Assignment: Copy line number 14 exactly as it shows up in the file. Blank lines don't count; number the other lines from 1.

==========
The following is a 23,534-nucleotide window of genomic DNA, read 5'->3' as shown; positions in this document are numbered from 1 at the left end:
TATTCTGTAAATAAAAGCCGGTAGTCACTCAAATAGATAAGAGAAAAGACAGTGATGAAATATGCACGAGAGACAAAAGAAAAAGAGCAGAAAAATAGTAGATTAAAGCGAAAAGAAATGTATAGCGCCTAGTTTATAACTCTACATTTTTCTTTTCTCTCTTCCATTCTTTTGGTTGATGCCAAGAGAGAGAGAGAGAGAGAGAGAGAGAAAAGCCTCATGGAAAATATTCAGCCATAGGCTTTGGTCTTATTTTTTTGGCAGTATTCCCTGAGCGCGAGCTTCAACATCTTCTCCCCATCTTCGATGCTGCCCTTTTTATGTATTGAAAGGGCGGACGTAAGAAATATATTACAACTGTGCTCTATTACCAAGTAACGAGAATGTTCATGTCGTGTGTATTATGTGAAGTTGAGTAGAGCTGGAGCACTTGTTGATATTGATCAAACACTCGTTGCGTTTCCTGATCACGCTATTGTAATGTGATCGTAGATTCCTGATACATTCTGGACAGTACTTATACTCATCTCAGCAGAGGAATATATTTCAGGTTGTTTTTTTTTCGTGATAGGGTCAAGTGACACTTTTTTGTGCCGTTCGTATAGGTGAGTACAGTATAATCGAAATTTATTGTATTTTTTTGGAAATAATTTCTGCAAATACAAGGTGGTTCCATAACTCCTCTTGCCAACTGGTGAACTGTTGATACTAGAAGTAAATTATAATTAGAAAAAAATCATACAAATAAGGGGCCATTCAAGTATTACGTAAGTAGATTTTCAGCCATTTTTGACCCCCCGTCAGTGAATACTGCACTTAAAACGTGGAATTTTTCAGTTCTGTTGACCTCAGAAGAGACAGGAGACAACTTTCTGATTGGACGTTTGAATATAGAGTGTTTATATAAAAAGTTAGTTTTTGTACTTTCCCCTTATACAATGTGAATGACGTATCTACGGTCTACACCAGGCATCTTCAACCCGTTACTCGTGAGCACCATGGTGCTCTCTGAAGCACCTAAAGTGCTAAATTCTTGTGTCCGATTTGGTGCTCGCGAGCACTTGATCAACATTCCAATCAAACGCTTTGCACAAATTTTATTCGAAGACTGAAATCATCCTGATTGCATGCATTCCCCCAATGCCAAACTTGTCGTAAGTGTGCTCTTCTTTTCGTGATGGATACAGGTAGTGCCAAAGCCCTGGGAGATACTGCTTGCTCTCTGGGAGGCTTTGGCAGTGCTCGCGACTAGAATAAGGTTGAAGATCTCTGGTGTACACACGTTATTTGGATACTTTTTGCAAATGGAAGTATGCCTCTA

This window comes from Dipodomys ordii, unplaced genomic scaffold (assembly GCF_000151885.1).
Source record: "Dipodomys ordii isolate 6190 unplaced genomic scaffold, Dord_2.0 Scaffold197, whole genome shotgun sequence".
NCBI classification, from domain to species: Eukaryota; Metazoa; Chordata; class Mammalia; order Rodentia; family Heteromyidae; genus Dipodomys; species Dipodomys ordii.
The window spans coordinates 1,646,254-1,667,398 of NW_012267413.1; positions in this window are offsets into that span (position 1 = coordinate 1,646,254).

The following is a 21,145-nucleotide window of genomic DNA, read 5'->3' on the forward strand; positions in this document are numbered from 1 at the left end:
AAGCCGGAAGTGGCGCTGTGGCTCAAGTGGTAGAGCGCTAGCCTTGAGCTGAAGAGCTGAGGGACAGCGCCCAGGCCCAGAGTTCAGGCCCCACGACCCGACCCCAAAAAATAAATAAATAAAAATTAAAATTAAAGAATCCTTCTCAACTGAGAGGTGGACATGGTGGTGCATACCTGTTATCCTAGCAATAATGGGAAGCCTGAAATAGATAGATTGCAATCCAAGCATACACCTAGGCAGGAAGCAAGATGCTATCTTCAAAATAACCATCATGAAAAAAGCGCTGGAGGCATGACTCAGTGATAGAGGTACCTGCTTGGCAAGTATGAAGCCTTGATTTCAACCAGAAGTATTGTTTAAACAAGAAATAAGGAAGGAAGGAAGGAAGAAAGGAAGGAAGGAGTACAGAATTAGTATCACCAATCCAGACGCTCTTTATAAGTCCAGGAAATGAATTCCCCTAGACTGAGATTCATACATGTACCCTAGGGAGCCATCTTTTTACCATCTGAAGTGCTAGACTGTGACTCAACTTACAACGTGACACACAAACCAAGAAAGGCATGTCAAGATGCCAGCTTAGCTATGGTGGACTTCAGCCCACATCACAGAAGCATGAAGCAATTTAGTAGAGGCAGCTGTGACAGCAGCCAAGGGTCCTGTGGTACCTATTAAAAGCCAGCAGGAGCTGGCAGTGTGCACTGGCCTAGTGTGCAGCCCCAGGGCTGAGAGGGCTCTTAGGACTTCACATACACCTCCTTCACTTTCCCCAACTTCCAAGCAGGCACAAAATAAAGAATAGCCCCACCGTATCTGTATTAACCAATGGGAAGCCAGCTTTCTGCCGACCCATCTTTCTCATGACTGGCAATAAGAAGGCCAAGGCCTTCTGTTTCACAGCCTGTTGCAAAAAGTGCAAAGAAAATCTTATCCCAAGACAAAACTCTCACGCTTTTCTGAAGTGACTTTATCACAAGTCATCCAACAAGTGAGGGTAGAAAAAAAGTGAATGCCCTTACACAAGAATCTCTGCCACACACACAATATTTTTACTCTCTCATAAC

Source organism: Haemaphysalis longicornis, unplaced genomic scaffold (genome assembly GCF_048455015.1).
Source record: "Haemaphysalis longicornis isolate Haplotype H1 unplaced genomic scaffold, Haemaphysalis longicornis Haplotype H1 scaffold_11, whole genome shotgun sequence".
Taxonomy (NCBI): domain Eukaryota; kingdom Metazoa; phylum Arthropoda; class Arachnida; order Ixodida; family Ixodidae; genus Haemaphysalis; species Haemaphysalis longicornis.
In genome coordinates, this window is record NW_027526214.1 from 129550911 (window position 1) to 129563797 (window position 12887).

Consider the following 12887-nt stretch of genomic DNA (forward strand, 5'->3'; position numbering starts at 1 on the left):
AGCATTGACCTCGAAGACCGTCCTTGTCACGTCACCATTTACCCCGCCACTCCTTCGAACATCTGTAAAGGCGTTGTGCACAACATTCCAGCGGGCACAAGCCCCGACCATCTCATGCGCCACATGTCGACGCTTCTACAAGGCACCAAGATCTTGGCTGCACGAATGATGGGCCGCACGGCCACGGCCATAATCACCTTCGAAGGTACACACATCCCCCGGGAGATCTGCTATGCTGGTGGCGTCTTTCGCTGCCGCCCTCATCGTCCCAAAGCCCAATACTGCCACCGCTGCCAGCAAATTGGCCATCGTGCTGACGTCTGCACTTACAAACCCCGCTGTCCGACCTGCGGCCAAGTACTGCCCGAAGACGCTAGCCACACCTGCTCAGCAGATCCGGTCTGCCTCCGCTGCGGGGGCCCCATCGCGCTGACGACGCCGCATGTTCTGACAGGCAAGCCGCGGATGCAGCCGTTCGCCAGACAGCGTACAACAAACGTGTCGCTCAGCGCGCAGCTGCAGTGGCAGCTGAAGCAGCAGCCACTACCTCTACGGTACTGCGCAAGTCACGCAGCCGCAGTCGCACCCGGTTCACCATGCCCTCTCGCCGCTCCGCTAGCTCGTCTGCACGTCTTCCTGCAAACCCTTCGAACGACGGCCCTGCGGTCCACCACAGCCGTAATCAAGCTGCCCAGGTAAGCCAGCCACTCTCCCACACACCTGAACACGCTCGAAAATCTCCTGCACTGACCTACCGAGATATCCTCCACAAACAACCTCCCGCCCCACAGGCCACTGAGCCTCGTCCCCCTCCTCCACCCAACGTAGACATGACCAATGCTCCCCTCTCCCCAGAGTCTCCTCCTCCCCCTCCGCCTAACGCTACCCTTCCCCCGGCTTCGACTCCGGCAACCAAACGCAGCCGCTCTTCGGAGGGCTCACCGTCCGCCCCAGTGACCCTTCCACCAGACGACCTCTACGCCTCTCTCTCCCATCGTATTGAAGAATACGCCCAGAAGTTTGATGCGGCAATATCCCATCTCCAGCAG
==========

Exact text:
AGCATTGACCTCGAAGACCGTCCTTGTCACGTCACCATTTACCCCGCCACTCCTTCGAACATCTGTAAAGGCGTTGTGCACAACATTCCAGCGGGCACAAGCCCCGACCATCTCATGCGCCACATGTCGACGCTTCTACAAGGCACCAAGATCTTGGCTGCACGAATGATGGGCCGCACGGCCACGGCCATAATCACCTTCGAAGGTACACACATCCCCCGGGAGATCTGCTATGCTGGTGGCGTCTTTCGCTGCCGCCCTCATCGTCCCAAAGCCCAATACTGCCACCGCTGCCAGCAAATTGGCCATCGTGCTGACGTCTGCACTTACAAACCCCGCTGTCCGACCTGCGGCCAAGTACTGCCCGAAGACGCTAGCCACACCTGCTCAGCAGATCCGGTCTGCCTCCGCTGCGGGGGCCCCATCGCGCTGACGACGCCGCATGTTCTGACAGGCAAGCCGCGGATGCAGCCGTTCGCCAGACAGCGTACAACAAACGTGTCGCTCAGCGCGCAGCTGCAGTGGCAGCTGAAGCAGCAGCCACTACCTCTACGGTACTGCGCAAGTCACGCAGCCGCAGTCGCACCCGGTTCACCATGCCCTCTCGCCGCTCCGCTAGCTCGTCTGCACGTCTTCCTGCAAACCCTTCGAACGACGGCCCTGCGGTCCACCACAGCCGTAATCAAGCTGCCCAGGTAAGCCAGCCACTCTCCCACACACCTGAACACGCTCGAAAATCTCCTGCACTGACCTACCGAGATATCCTCCACAAACAACCTCCCGCCCCACAGGCCACTGAGCCTCGTCCCCCTCCTCCACCCAACGTAGACATGACCAATGCTCCCCTCTCCCCAGAGTCTCCTCCTCCCCCTCCGCCTAACGCTACCCTTCCCCCGGCTTCGACTCCGGCAACCAAACGCAGCCGCTCTTCGGAGGGCTCACCGTCCGCCCCAGTGACCCTTCCACCAGACGACCTCTACGCCTCTCTCTCCCATCGTATTGAAGAATACGCCCAGAAGTTTGATGCGGCAATATCCCATCTCCAGCAG